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Rab Xenon Hoody: A Compressible Puffy for Cold Rock Climbs


Sleek and wind resistant, the Xenon hoody kept the author warm on the upper pitches of D7 (5.11c, 6 pitches, Bachar-Harrison, 1977), on Longs Peak Diamond, during a chilly September day.

[Photo] Tucker Hancock

When you climb in cold places, you quickly learn the value of a lightweight puffy jacket. The promise of a sunny morning can dissolve quickly in the alpine: the wall passes into shadow, belays get long and cold, and the wind picks up. An insulated parka can make the difference between starting the next pitch excited or shivering.

There’s a broad range of belay coats available today, and each sport and environment demands different features. Down offers unsurpassed warmth-to-weight ratio, but the wet climate of the Pacific Northwest can render the feathers into useless lumps. I tested the Xenon synthetic puffy jacket, made by Rab, for both alpine rock climbing in the Wind River Range and summer mountaineering in the Coast Range of British Columbia.

First, I tested the Xenon on Lost Temple Spire in the Wind River Range. During the climb, it remained out of the way, stuffed into its own pocket and clipped to my harness. As the afternoon progressed, our route spiraled onto the steep north face. As the wind picked up and the temperature dropped, I pulled on the jacket and kept it on when it was my turn to lead the next long crack pitch. I warmed up from the physical climbing and opened the zipper to release sweat. I was grateful for the tight weave and snug hood–which sat loosely on my bare head but tight around a helmet.

The Xenon hoody combines the insulation of a light puffy with a windbreaker but doesn’t breathe as well as other jackets like Patagonia’s Nano Air hoody. The Xenon’s warmth comes from Primaloft Gold, regarded as the industry standard in synthetic insulation for its warmth-to-weight ratio. This insulation is wrapped in tightly woven Pertex Quantum fabric, which is optimized for wind protection. This is why the Xenon doesn’t breathe as well as jackets designed for active insulation, but it is more wind resistant, almost like wearing a windbreaker on top of a puffy in one sleek coat.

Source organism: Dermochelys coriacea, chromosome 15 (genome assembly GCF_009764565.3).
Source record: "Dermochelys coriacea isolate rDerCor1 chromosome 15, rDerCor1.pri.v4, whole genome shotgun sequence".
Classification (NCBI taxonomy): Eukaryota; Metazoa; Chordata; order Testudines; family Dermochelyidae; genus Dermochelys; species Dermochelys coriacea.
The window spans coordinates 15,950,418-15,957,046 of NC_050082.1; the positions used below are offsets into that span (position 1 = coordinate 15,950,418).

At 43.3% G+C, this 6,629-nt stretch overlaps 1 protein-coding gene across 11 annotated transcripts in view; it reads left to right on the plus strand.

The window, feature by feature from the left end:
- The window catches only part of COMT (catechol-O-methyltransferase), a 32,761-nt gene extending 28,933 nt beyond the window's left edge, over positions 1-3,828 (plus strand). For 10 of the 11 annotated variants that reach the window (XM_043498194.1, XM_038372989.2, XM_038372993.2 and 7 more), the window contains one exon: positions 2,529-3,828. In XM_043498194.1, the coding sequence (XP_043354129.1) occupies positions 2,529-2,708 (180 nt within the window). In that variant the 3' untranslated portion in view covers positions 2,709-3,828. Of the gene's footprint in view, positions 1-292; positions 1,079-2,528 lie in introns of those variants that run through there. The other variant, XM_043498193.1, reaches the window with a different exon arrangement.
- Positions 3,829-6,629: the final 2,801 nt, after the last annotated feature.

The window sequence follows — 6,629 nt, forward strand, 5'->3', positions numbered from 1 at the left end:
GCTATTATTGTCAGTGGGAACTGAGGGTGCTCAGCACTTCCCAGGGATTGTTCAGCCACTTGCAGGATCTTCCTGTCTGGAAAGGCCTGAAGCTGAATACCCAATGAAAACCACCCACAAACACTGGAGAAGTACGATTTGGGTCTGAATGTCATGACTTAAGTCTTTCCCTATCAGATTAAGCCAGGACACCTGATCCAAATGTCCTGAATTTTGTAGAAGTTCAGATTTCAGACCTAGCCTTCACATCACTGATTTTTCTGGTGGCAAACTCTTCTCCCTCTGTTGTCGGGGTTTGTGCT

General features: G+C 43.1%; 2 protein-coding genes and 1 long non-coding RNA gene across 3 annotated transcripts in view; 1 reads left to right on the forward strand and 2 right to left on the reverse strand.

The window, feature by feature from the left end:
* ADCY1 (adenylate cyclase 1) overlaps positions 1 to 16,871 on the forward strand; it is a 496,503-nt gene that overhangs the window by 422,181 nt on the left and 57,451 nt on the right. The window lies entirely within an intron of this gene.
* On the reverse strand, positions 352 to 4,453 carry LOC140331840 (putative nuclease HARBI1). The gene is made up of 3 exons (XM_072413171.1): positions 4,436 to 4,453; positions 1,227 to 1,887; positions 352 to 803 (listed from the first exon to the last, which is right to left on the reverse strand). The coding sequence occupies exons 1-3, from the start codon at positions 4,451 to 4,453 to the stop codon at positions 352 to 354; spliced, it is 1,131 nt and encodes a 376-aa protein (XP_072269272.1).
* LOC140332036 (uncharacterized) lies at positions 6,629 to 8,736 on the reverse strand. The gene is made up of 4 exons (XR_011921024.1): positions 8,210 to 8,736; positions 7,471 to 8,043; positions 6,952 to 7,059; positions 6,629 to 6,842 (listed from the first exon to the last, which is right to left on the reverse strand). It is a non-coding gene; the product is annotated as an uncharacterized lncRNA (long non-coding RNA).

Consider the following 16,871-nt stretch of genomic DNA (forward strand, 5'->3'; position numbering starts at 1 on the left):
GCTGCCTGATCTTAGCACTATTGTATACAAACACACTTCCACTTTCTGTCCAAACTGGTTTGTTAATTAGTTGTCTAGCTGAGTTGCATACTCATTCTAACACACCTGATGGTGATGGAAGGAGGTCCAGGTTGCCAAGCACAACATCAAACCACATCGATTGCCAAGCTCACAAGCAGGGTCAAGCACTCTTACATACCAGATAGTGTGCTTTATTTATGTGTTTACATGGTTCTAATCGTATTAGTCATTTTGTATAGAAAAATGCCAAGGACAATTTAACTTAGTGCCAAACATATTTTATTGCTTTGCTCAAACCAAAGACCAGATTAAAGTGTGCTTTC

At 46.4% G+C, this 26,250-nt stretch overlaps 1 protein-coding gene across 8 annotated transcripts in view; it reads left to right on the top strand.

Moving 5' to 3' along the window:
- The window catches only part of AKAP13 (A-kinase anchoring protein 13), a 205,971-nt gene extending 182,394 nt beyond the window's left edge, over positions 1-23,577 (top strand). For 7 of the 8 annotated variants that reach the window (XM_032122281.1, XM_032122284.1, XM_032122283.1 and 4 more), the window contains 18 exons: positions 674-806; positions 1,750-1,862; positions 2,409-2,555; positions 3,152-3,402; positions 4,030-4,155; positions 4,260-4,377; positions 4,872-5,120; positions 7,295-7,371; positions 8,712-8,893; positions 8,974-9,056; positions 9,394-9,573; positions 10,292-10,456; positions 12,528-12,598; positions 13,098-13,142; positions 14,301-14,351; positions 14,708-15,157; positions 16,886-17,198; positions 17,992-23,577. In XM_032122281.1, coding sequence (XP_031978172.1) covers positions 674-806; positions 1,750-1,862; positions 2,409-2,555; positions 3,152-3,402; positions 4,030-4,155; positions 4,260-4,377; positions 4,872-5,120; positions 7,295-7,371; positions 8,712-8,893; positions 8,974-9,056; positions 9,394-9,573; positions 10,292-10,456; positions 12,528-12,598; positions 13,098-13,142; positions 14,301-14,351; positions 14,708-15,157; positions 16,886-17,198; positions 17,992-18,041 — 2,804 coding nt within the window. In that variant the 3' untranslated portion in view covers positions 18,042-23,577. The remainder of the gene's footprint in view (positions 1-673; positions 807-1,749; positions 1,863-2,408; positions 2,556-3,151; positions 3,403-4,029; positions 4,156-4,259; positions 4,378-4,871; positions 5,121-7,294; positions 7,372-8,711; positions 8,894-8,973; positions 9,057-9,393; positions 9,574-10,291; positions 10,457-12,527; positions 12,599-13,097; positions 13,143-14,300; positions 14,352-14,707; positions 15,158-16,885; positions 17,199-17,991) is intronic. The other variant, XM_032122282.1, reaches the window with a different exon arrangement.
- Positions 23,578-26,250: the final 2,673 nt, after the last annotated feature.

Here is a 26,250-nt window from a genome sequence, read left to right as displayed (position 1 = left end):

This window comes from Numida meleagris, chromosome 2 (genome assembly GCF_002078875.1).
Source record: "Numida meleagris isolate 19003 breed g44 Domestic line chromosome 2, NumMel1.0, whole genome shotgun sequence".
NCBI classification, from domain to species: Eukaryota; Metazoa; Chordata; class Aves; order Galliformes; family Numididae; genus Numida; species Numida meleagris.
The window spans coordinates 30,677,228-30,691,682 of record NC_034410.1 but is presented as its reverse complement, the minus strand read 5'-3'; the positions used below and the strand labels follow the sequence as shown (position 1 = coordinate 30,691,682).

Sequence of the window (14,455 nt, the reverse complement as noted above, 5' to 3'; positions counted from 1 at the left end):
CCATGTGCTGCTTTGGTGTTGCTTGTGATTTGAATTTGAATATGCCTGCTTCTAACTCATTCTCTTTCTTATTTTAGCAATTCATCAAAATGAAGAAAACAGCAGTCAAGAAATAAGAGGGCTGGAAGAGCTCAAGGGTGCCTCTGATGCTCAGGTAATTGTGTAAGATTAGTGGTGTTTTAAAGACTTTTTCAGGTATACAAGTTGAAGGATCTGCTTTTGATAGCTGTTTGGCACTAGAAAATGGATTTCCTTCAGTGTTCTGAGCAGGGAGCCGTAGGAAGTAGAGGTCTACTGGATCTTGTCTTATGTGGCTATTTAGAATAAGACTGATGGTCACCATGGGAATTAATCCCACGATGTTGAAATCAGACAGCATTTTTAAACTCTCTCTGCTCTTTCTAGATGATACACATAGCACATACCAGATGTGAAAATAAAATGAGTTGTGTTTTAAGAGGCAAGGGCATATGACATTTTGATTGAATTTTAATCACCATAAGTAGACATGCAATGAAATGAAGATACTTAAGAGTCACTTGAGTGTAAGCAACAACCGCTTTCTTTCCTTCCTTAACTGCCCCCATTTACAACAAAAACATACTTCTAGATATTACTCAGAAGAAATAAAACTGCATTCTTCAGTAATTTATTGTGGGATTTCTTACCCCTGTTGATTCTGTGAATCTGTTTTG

The author wearing the Xenon hoody while rappelling off the Beckey-Chouinard (5.10, 2,000′, Beckey-Chouinard, 1961) on South Howser Tower, Bugaboo Provincial Park, BC.

[Photo] Craig Muderlak

The jacket’s combination of warmth and wind resistance is perfect for climbing on shady walls. I wore the Xenon on the Beckey-Chouinard (IV 5.10, 2,000′) in the Bugaboos. While climbing, clouds blocked the sun and the temperature dropped toward freezing. I appreciated it’s insulation and climbing-specific design as I climbed the upper half of the route. The hood didn’t blow off in wind; the elastic wrist cuffs kept drafts out; and the Xenon’s stretchy waist sat above my harness gear loops, keeping it clear of cams and quickdraws.

The Xenon is a useful size and weight for alpine rock climbing. It weighs 14 ounces, which is about the median for synthetic jackets designed for static warmth. It’s 2.6 ounces lighter than the Arc’teryx Atom AR and similarly heavier than the ultralight Montbell UL Thermawrap jacket. The jacket stuffs into its pocket to form a sack about seven inches long. While climbing last summer in Canada’s Waddington Range, this jacket served as a mid-weight layer that I could wear for afternoon belays and while climbing on cold mornings. We climbed through intermittent rain, and while the DWR coating did little to keep the jacket from absorbing water, the synthetic insulation stayed warm.

Overall the Xenon is just what I want for an insulation layer on chilly rock climbs. When the temperature hovers in the low 50s and 40s, I can wear it to belay and don’t need an additional windbreaker because of its tight weave. When it’s time to climb, I can quickly stuff it into its pocket and clip it out of the way on my harness. If the temps drop further, I can leave it on while climbing and the slim design keeps the jacket from blocking access to my harness or impairing movement. There are more breathable and warmer parkas, but this one strikes a balance between these qualities and it’s highly compressible, which is a big plus when moving quickly in the mountains.

Pros: light, stows in pocket, wind-resistant, great layer for belaying and rock climbing on cold faces

Cons: not very breathable